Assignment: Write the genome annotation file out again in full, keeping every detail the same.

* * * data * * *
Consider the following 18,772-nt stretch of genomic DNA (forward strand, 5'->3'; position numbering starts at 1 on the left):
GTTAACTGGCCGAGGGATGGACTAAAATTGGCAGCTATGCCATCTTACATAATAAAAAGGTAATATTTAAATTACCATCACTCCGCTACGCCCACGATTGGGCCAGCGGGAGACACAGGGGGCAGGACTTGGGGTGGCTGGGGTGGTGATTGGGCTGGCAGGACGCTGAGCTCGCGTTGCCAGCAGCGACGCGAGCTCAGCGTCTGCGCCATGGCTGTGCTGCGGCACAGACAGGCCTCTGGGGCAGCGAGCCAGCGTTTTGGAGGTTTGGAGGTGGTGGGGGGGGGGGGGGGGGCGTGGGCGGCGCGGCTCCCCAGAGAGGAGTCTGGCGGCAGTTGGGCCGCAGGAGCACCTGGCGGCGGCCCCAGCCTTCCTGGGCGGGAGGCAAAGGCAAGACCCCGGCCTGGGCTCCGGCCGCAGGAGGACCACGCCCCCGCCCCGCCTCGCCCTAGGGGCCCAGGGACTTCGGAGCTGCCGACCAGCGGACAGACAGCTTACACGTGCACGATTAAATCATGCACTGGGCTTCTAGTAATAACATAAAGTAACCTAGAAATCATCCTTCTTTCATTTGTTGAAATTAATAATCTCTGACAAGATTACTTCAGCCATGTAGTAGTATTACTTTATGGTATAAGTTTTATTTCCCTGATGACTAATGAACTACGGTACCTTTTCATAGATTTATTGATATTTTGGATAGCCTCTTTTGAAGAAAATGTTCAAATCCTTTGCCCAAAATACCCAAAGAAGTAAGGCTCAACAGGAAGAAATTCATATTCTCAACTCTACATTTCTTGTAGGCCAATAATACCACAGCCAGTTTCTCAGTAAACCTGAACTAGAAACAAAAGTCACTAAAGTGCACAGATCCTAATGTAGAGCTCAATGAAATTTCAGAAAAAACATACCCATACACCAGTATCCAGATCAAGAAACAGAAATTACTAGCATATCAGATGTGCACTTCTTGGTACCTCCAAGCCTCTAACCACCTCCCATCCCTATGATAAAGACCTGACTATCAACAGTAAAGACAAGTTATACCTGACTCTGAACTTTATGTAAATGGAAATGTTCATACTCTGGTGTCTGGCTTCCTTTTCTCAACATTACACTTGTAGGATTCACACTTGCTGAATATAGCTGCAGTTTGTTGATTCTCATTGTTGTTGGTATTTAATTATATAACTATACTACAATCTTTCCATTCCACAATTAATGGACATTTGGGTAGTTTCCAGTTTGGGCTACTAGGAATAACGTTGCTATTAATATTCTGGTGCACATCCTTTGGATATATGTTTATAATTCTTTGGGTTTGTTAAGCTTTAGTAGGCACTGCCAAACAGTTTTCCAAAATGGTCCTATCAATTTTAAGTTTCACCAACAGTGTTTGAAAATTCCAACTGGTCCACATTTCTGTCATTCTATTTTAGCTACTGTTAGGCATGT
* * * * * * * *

Consider the following 18,772-nt stretch of genomic DNA (forward strand, 5'->3'; position numbering starts at 1 on the left):
GTTAACTGGCCGAGGGATGGACTAAAATTGGCAGCTATGCCATCTTACATAATAAAAAGGTAATATTTAAATTACCATCACTCCGCTACGCCCACGATTGGGCCAGCGGGAGACACAGGGGGCAGGACTTGGGGTGGCTGGGGTGGTGATTGGGCTGGCAGGACGCTGAGCTCGCGTTGCCAGCAGCGACGCGAGCTCAGCGTCTGCGCCATGGCTGTGCTGCGGCACAGACAGGCCTCTGGGGCAGCGAGCCAGCGTTTTGGAGGTTTGGAGGTGGTGGGGGGGGGGGGGGGGGCGTGGGCGGCGCGGCTCCCCAGAGAGGAGTCTGGCGGCAGTTGGGCCGCAGGAGCACCTGGCGGCGGCCCCAGCCTTCCTGGGCGGGAGGCAAAGGCAAGACCCCGGCCTGGGCTCCGGCCGCAGGAGGACCACGCCCCCGCCCCGCCTCGCCCTAGGGGCCCAGGGACTTCGGAGCTGCCGACCAGCGGACAGACAGCTTACACGTGCACGATTAAATCATGCACTGGGCTTCTAGTAATAACATAAAGTAACCTAGAAATCATCCTTCTTTCATTTGTTGAAATTAATAATCTCTGACAAGATTACTTCAGCCATGTAGTAGTATTACTTTATGGTATAAGTTTTATTTCCCTGATGACTAATGAACTACGGTACCTTTTCATAGATTTATTGATATTTTGGATAGCCTCTTTTGAAGAAAATGTTCAAATCCTTTGCCCAAAATACCCAAAGAAGTAAGGCTCAACAGGAAGAAATTCATATTCTCAACTCTACATTTCTTGTAGGCCAATAATACCACAGCCAGTTTCTCAGTAAACCTGAACTAGAAACAAAAGTCACTAAAGTGCACAGATCCTAATGTAGAGCTCAATGAAATTTCAGAAAAAACATACCCATACACCAGTATCCAGATCAAGAAACAGAAATTACTAGCATATCAGATGTGCACTTCTTGGTACCTCCAAGCCTCTAACCACCTCCCATCCCTATGATAAAGACCTGACTATCAACAGTAAAGACAAGTTATACCTGACTCTGAACTTTATGTAAATGGAAATGTTCATACTCTGGTGTCTGGCTTCCTTTTCTCAACATTACACTTGTAGGATTCACACTTGCTGAATATAGCTGCAGTTTGTTGATTCTCATTGTTGTTGGTATTTAATTATATAACTATACTACAATCTTTCCATTCCACAATTAATGGACATTTGGGTAGTTTCCAGTTTGGGCTACTAGGAATAACGTTGCTATTAATATTCTGGTGCACATCCTTTGGATATATGTTTATAATTCTTTGGGTTTGTTAAGCTTTAGTAGGCACTGCCAAACAGTTTTCCAAAATGGTCCTATCAATTTTAAGTTTCACCAACAGTGTTTGAAAATTCCAACTGGTCCACATTTCTGTCATTCTATTTTAGCTACTGTTAGGCATGT